Drug Firms' Deals Allowing Exclusivity
Tuesday, April 25, 2006
Brand-name drug companies have resumed the practice of slowing the sale of cheaper generic competitors by cutting deals that result in paying millions of dollars to makers of generic drugs while consumers continue to pay brand-name prices.
The agreements follow two federal appeals court rulings last year that rejected Federal Trade Commission actions that since the late 1990s had prevented brand-name companies from paying their rivals to drop patent challenges.
An FTC analysis found at least seven such agreements so far in fiscal 2006, with three in 2005. Before that, no generic companies had been paid to drop their patent challenges for years.
Speaking yesterday in Philadelphia, FTC Commissioner Jon Leibowitz said that if the appeals court decisions remain in force, rival drugmakers will have "carte blanche to avoid competition and share resulting profits." He said the commission had agreed to ask the Supreme Court to overturn one of the lower-court decisions.
"Until recently, payments by brand-name companies to generics were the exception, but now they're the rule," he said in an interview after his speech. "They appear to be a new way to do business, and that's very troubling. Hopefully the Supreme Court will take our case and reverse."
Generic drugs, which generally cost a fraction of the brand-name original, come to the market after the product's 20-year patent expires. The law and business practices governing patents can be complicated, however, and many generics become available only after successful court challenges.
Leibowitz said that when brand-name and generic companies agree to end their patent litigation, both generally benefit but the public suffers. The agreements allow the branded companies to maintain their patent exclusivity for longer periods, while the generic company receives money for, in effect, dropping its challenge. The generic companies also often enter into agreements to produce lower-priced versions of the brand-name company's drug at a predetermined date -- far in the future.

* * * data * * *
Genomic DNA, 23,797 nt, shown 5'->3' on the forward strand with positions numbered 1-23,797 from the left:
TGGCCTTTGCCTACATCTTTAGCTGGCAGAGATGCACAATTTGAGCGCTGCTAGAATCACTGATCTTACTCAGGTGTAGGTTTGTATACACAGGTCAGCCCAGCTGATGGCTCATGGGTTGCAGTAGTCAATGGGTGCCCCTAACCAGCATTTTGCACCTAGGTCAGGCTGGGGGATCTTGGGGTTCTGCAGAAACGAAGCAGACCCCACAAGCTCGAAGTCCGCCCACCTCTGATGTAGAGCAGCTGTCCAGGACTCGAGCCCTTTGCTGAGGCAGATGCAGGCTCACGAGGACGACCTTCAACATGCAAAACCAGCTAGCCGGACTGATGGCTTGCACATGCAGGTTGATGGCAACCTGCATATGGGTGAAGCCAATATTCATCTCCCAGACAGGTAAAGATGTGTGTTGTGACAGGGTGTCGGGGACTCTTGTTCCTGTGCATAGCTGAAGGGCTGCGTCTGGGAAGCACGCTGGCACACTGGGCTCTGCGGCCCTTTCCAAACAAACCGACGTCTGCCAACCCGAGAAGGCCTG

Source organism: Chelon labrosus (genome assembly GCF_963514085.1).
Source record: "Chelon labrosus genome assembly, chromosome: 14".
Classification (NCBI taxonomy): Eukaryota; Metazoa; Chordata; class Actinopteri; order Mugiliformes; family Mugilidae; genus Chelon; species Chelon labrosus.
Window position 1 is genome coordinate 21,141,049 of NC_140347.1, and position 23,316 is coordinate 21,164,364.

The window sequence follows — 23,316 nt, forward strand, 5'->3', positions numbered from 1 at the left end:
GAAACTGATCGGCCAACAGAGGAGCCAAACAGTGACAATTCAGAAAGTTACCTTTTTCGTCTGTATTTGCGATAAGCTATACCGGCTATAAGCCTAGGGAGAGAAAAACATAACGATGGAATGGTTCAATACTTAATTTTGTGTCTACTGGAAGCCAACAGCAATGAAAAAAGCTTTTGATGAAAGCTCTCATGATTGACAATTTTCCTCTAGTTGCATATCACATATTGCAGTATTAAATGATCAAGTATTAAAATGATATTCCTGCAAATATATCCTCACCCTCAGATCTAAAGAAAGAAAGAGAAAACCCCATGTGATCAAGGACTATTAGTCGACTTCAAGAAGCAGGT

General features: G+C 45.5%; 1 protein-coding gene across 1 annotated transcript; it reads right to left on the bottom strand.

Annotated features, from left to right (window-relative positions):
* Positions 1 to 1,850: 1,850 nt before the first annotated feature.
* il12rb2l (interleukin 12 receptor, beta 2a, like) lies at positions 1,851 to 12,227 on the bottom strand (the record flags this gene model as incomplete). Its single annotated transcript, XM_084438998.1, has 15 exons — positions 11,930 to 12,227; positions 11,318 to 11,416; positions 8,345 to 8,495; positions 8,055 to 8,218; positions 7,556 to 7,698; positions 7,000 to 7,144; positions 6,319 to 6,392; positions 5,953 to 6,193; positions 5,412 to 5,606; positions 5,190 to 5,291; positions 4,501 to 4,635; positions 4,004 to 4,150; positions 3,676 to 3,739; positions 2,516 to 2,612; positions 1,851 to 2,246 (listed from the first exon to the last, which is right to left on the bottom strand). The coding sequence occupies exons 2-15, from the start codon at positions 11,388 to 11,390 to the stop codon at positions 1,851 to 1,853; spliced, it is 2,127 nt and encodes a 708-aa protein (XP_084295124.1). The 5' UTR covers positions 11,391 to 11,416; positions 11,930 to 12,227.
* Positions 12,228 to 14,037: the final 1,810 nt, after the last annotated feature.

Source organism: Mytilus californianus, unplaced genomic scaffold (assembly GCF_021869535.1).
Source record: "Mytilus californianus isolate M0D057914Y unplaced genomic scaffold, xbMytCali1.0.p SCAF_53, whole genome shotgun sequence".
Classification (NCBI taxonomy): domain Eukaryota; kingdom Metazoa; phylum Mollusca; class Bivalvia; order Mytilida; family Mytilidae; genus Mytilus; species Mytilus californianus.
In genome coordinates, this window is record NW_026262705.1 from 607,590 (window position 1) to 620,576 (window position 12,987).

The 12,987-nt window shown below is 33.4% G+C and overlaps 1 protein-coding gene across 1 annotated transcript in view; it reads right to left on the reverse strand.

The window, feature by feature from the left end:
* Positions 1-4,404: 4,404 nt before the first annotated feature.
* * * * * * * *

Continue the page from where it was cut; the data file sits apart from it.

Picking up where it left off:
The two organizations that represent the industries -- the Pharmaceutical Research and Manufacturers of America and the Generic Pharmaceutical Association -- declined to comment yesterday on the FTC report and the commissioner's comments.
In his speech to the In-House Counsel's Forum on Pharmaceutical Antitrust, Leibowitz gave several examples of the kind of agreements the FTC finds problematic.
Earlier this year, he said, Cephalon Inc. made deals to get four generic companies to drop challenges to its patents on the sleep-disorder drug Provigil. All four generics agreed to stay out of the market until 2011, and together they will receive licensing payments of $136 million from Cephalon.
Also this year, the two makers of the blood thinner Plavix (Bristol-Myers Squibb Co. and Sanofi-Aventis) agreed to pay a generic challenger to defer its entry to the market until November 2011 in exchange for dropping its patent challenge.
Drug companies began entering into these agreements in the 1990s, but the FTC concluded they were unfair to consumers and anti-competitive and the agency successfully challenged them.
Its position was undercut last year when judges in the U.S. Court of Appeals for the 11th Circuit concluded that the FTC had overstepped its authority when it blocked a complicated agreement between Schering-Plough Corp. and Upsher-Smith Laboratories Inc. involving the drug K-Dur 20, used to treat high blood pressure and congestive heart disease. The FTC had said that the generic company was essentially paid to drop its patent challenge, but the judges said the two companies had an acceptable agreement under which deals were completed.
The FTC has appealed to the Supreme Court.
More than 53 percent of prescriptions are now filled with generic drugs, and that percentage is expected to climb as employers and government programs seek to control health costs. Because generics are so much cheaper, they account for only about 12 percent of drug purchases.